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New Federal Rules for Methadone Maintenance Clinics

WASHINGTON, DC - CSAT News Release; January 17, 2001

New federal regulations have been issued to improve the quality and oversight of substance abuse treatment programs that use methadone and other medication to treat heroin and similar addictions.

The regulations create a new accreditation program managed by the Substance Abuse and Mental Health Services Administration's (SAMHSA) Center for Substance Abuse Treatment (CSAT) and replace a 30-year-old inspection program conducted by the Food and Drug Administration (FDA).

Under the rule, substance abuse treatment programs using methadone or Levo-Alpha-Acetyl-Methadol (LAAM) would be accredited by non-federal agencies in accordance with standards established by CSAT. The standards emphasize improving the quality of care, such as individualized dosing and treatment planning, increased medical supervision, and assessment of patient outcomes.

"Methadone has undergone more study than any other anti-addiction medication, with uniformly beneficial results," Acting SAMHSA Administrator Joseph H. Autry III, MD, said. "These new regulations will give the public and the patient assurances that the treatment being provided meets the highest medical standards."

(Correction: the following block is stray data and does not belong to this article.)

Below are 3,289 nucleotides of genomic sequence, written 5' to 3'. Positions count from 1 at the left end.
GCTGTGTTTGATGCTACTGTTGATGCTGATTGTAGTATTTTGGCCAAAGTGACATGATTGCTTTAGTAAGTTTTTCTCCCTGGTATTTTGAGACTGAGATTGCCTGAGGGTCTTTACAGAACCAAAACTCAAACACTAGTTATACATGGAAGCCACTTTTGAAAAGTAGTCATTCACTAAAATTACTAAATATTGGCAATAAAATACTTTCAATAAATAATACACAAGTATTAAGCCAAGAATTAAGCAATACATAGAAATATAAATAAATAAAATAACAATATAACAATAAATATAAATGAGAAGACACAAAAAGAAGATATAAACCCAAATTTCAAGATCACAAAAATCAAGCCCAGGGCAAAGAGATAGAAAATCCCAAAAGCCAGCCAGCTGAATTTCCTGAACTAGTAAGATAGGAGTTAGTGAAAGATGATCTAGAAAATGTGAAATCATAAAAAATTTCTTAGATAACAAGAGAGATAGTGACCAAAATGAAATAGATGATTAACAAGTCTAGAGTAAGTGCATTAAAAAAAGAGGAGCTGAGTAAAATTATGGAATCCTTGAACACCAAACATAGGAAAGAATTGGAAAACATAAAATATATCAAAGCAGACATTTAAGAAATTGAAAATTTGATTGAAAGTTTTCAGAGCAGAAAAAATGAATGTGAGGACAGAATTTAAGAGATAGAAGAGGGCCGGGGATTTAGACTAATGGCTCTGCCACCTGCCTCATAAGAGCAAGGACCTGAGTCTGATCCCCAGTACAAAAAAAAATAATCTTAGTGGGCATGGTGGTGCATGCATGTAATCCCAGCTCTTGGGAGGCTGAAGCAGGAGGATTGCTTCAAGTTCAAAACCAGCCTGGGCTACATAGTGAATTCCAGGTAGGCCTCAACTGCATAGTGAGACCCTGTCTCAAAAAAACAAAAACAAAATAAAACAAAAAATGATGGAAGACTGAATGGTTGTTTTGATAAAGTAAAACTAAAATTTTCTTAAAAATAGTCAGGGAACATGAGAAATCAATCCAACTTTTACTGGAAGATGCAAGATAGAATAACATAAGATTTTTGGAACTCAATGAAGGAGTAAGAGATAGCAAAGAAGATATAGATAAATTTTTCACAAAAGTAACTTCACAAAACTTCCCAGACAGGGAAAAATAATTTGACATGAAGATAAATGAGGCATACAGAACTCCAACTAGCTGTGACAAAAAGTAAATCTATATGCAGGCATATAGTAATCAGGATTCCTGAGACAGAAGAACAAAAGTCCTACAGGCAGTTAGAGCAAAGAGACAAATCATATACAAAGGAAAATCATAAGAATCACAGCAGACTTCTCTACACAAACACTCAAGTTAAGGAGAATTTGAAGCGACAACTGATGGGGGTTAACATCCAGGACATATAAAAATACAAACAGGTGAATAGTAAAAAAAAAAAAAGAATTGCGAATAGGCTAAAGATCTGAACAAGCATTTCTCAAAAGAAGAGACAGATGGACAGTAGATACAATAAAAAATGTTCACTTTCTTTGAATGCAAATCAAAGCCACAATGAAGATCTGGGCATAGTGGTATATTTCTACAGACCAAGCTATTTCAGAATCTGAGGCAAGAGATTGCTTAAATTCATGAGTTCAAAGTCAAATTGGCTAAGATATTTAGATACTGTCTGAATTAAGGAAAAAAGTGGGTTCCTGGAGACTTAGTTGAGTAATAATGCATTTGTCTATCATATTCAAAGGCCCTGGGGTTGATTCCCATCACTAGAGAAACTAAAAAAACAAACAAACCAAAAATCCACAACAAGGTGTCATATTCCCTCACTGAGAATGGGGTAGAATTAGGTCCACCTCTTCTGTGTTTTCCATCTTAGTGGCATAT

ONDCP Acting Director Edward H. Jurith said, "The new regulations are a fundamental shift in the way we approach drug abuse treatment in our nation. They will substantially and fundamentally reform the federal government's role in assuring that methadone treatment programs are both effective and accountable for results." CSAT has worked with the Commission on Accreditation of Rehabilitation Facilities (CARF) and the Joint Commission on Accreditation of Healthcare Organizations (JCAHO) in developing the state-of-the-art accreditation standards for methadone treatment programs. They are based on "best practice guidelines" developed by CSAT over the past 10 years. The regulations were expected to go into effect on March 19, 2001.** At that time, the existing FDA regulations will be rescinded. The final rule includes a "transition plan" that allows existing treatment programs approximately 2 years to achieve accreditation under the new system. [**It appears the effective date may now be extended to May 19, 2001. The entire Final Rule document may be accessed at: http://www.samhsa.gov/news/click5_frame.html. Mark Parrino, president of the American Methadone Treatment Association, issued a clarification memo for treatment providers on January 26, 2001. He may be contacted at AmerMeth@aol.com or 212-566-5555. -Ed.]

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